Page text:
Every once in a while I come across a topic that really sticks with me. It makes me think and re-think and re-re-think as I struggle to decide just where I stand on the subject. Sometimes I find myself back where I started; other times, I find myself moving away from my original position, but still within proximity; and there are those times when I am compelled by reason to change my mind completely on the matter.
I'd intended to write a blog that was sort of along the lines of what Kris Parker wrote this morning, something about the wrongful death suit that's making national headlines. But then I got sidetracked by the scrolling comment bar on the Patch homepage; being the curious sort, I clicked on the link to Don't Be Sucked in by Obama and Hanks Infomercial and gave it a read.
The word despair came to mind. Not because of Cynthia's writing, mind you; while I don't agree with everything she wrote, she made her case in compelling fashion, and one need only look at the comments on the post to know she hit a nerve. No, what despaired me was the never-ending-ness of the back-and-forth between people of differing opinions.
I've written about stuff like this before, but what really stood out to me today is the inescapable nature of judgment. As human beings, we can't help it. Someone steps outside our realm of acceptability, and we have this keening instinct to immediate say something about the divergence.
Gay marriage. Abortion. Wrongful death suits. Obamacare. Religion. Gas prices.
You name it and chances are pretty good we can split the room on it within fifteen minutes, with a solid ten of those being dedicated to judging the morons on the other side.
We judge based on criteria such as logic; pragmatism; tradition; personal experience; religious conviction; philosophical conviction; regionalism; race; political affiliation.
We can take nuanced political arguments (or even broad political arguments) and turn them into ad hominem attacks within a single sentence.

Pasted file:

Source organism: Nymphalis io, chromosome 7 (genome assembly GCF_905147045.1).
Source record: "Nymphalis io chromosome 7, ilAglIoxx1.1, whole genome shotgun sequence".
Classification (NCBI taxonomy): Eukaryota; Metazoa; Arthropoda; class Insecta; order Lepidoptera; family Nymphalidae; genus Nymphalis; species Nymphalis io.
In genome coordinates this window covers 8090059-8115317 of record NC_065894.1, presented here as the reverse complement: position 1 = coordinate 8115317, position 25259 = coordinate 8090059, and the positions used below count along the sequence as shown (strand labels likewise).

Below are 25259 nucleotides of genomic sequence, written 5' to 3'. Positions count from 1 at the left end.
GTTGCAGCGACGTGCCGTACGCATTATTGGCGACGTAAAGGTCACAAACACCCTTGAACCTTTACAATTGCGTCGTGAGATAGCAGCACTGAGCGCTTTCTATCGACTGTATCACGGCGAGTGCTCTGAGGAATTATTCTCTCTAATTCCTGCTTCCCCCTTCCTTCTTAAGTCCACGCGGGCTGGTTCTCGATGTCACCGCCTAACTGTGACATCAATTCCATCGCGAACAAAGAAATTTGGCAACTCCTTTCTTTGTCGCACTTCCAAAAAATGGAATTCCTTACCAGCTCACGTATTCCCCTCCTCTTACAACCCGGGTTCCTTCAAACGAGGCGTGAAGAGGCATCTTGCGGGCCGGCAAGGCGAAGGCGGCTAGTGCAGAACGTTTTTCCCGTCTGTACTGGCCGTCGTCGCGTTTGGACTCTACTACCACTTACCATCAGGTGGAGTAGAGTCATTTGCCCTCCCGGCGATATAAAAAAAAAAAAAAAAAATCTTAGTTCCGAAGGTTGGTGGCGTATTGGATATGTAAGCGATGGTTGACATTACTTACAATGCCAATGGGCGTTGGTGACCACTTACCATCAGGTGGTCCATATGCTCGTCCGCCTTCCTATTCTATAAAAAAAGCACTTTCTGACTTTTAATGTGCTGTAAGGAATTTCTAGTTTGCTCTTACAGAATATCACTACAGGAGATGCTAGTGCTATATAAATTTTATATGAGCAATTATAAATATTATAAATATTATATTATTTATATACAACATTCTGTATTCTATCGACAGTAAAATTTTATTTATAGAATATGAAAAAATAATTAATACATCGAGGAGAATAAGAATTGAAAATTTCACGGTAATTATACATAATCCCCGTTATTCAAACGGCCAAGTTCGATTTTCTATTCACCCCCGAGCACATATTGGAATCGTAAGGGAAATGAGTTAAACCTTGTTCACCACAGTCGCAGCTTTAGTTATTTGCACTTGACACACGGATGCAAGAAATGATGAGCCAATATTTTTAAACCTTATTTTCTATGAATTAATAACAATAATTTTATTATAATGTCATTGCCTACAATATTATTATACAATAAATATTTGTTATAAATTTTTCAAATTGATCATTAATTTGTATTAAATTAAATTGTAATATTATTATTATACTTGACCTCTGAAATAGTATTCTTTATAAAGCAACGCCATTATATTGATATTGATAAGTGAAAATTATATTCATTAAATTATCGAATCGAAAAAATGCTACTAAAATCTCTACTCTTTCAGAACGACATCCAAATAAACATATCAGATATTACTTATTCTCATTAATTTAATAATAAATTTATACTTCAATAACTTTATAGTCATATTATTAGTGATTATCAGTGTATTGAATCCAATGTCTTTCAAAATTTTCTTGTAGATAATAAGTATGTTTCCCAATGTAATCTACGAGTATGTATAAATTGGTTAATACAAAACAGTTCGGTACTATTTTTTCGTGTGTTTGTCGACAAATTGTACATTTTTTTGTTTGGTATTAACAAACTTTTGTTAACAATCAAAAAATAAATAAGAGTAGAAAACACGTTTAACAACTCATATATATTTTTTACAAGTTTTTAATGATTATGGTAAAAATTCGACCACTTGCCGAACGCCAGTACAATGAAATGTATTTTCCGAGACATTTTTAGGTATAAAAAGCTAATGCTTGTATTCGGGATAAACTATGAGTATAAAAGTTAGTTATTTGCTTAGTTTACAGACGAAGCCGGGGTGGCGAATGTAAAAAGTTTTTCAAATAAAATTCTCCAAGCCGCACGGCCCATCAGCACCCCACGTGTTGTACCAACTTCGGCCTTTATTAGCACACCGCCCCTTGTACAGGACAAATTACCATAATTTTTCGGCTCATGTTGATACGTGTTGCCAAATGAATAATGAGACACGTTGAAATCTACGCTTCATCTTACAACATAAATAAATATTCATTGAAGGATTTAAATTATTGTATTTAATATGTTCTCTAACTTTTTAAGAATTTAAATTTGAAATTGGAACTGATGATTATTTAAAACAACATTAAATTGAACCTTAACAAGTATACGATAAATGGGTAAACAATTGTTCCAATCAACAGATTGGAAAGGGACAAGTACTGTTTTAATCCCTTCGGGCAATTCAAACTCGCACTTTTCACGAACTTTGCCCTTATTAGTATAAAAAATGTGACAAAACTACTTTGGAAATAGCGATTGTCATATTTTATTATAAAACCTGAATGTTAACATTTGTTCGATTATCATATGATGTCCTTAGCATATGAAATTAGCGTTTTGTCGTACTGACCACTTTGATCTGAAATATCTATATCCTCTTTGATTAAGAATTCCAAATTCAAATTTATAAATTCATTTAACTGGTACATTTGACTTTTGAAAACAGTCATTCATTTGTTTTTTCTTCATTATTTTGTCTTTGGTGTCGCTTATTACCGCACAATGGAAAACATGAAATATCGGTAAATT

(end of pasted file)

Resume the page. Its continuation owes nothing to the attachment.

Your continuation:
And then we'll judge those that disagree with those attacks.
And then we'll judge those that disagree with our disagreement.
And down and down it goes.
Is it any coincidence that this show is one of the most popular on television every year? Or this one? Or that this one has suddenly taken off within the local consciousness?
And what do they all have in common?
Judgment. By professionals, but mostly by us, the audience.
There's something to the notion that our national pasttime has become armchair quarterbacking, behind-the-screen judgment doled out in five little text messages or emails or phone calls, and then rehashed through social media like Facebook or the old-fashioned water cooler conversation. We are a nation of opinions just waiting to be exercised; and we accept more and more as grist for the mill.
Even as I type this blog, the thought races through my mind: you're judging others for judging others!
Exactly. We can't help ourselves. We can't stop. I don't think it's merely a recent cultural phenomenon either; why else would the Oscars be nearly 100 years old? Why else would we construct Halls of Fame for everything from baseball to beach bocce ball?
It's our nature to compare, to contrast, to evaluate and then to offer our thoughts on what makes someone or something what it is. And when exercised judiciously, judgment is what makes us the brilliant creatures we are.
And there's the rub: who decides what judicious judgment really is? Believe me, once you put out there for public discussion the question of what foundation we as a human species build upon in determining right versus wrong, you see first hand exactly what I'm talking about.
So I'll just leave it at this: if we all judge, who judges us?